The Rise of the Drones – and they need Insurance too!

I have blogged recently regarding the rise of automation and the likely impact of robots on business and customer service today. I was at the shops over the weekend and was fascinated to see how the sale of ‘drones’ is now commonplace. In every kid’s store was a variant on the theme – cheap plastic models ranging up to more expensive computerised versions featuring advanced rotor controls.

Drones are becoming mainstream and it is not difficult to see why. Take the insurance industry where claims-handling is a critical element of the service they provide. Where there are significant natural disasters – particularly where it is unsafe to access a damaged site or one engulfed in flames – the use of drones in the air is fast becoming a new innovation. Imagine how quickly a drone can access these sites, take aerial pictures, and help transmit back key claims-related information that would otherwise take days or weeks.

Quicker claims handling translates to quicker claims processing and ultimately a better customer experience.  Further evidence of the rise of the drones lies in the policies that insurance companies are now developing to cover drone usage. Industrial-grade drones are likely to be expensive – in fact they are usually 25kg or more and are therefore more similar to small aircraft than toys. As their numbers increase in the skies, the potential for damage, accident, loss, can only increase so having your insurance company provide some level of coverage is a very necessary pre-requisite.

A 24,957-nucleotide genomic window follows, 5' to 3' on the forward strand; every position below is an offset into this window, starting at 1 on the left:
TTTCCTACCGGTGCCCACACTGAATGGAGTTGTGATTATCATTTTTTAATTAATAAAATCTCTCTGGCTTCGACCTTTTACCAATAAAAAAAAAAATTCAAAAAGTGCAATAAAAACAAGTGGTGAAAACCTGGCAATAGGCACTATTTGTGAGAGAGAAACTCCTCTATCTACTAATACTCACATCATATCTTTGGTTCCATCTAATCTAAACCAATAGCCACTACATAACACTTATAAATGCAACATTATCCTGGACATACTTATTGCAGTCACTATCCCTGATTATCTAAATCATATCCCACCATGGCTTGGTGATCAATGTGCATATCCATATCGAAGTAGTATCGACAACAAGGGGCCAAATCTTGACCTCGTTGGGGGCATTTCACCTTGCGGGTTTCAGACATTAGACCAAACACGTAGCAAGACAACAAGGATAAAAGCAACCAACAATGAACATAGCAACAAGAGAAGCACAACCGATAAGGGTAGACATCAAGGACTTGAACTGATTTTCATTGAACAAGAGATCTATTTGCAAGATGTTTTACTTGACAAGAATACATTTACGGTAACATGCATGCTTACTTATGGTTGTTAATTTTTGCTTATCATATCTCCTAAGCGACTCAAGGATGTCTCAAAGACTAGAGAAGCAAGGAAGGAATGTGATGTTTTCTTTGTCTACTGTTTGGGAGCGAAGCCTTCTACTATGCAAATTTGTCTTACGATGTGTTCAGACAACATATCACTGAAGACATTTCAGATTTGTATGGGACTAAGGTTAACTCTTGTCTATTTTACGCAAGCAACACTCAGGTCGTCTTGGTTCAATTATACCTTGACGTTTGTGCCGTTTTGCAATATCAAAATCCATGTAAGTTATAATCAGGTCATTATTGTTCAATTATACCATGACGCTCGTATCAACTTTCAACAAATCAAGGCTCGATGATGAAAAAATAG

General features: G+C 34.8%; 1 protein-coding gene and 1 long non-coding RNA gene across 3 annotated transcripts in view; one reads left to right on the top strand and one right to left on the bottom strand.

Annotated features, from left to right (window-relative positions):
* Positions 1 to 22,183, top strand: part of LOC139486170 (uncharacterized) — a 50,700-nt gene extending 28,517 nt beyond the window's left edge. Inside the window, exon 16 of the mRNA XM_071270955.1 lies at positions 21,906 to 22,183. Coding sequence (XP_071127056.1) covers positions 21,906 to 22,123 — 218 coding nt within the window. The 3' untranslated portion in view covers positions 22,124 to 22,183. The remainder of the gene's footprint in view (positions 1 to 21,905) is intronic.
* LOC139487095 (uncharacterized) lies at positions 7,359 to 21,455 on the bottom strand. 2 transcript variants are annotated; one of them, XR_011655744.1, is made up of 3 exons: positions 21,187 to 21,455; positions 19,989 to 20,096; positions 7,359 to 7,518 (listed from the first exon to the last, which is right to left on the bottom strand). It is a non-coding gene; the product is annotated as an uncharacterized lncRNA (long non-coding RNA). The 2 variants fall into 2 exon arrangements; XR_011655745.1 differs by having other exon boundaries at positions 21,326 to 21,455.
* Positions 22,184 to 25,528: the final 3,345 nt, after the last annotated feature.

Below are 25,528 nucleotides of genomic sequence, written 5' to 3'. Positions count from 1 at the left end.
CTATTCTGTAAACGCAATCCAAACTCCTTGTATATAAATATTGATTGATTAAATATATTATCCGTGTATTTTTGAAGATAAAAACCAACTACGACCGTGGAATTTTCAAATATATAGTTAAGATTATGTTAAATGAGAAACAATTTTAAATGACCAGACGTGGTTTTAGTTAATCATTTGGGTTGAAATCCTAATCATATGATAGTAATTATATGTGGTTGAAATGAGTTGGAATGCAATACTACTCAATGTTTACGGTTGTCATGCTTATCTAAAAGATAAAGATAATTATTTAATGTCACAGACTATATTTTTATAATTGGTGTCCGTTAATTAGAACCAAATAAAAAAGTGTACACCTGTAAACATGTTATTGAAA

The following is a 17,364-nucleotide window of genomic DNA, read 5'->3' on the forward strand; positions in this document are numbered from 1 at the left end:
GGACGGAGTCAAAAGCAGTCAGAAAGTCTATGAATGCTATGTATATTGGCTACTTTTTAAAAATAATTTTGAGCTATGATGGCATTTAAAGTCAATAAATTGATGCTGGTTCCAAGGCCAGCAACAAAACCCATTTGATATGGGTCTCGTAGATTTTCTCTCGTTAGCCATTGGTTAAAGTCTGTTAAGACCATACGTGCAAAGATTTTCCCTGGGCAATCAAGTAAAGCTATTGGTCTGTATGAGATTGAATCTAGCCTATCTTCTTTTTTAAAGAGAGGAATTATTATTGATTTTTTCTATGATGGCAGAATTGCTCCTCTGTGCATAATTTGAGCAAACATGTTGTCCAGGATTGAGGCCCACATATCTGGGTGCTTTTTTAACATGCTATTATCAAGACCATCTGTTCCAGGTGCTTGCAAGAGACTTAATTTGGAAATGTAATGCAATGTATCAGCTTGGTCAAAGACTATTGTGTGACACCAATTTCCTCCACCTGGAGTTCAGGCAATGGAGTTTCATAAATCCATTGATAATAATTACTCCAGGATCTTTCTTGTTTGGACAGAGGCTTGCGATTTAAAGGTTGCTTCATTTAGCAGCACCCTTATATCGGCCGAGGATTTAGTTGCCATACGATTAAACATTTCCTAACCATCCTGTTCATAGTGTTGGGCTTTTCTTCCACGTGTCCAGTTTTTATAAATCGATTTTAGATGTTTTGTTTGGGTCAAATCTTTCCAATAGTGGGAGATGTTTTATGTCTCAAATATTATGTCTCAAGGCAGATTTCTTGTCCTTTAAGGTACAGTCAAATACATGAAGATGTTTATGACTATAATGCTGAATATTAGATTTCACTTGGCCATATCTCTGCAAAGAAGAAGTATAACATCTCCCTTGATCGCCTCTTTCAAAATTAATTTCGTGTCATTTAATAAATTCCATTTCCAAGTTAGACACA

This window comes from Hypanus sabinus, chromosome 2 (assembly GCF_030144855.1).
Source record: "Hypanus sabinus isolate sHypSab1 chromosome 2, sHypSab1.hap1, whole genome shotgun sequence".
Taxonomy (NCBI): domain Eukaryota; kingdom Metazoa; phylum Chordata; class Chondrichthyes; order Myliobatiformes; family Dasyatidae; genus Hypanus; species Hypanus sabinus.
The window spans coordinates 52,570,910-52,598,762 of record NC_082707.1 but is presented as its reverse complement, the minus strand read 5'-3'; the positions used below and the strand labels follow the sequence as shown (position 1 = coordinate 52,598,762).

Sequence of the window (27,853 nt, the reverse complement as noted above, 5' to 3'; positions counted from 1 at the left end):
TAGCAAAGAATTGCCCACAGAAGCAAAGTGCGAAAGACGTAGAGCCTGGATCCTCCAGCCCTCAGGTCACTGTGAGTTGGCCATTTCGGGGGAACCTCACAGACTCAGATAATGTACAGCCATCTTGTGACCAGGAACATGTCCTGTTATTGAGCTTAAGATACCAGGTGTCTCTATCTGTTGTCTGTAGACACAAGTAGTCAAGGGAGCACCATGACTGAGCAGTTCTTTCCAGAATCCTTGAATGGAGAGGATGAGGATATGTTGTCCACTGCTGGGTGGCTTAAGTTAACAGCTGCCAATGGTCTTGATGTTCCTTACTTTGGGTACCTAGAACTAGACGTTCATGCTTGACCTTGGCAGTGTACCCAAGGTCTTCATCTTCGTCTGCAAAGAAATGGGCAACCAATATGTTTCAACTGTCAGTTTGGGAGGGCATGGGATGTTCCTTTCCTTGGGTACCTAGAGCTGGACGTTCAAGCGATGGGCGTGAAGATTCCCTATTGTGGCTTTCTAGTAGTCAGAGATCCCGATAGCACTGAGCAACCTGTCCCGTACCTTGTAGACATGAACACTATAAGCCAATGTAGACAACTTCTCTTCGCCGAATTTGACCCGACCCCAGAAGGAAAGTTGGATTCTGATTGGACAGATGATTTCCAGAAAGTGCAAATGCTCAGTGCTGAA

I think drones are here to stay. Amazon has been piloting drone-deliveries for some time – how long before we get used to seeing a drone arrive at our house to drop off our goods? Or consider the increased flexibility when you can communicate in real-time with the drone delivering your items to tell it to change delivery location or to leave the item in a particular safe place of your choice?

There has been much negative commentary about the impact of robots and automation on jobs but I think that much of this is misplaced. Everything requires regulation and each industry adopting this technology will need to work out their rules-of-engagement, but in my view the benefits outweigh the risks. If the net result is improved innovation, as well as reduced cost and a better experience for the consumer, then I believe this can only be a good thing.

What do you think about the increased use of drones and have you seen the use of drones affect customer service? Leave a comment here or get in touch via my LinkedIn.

Drone vs Cow

Photo by Mauricio Lima licensed under Creative Commons.

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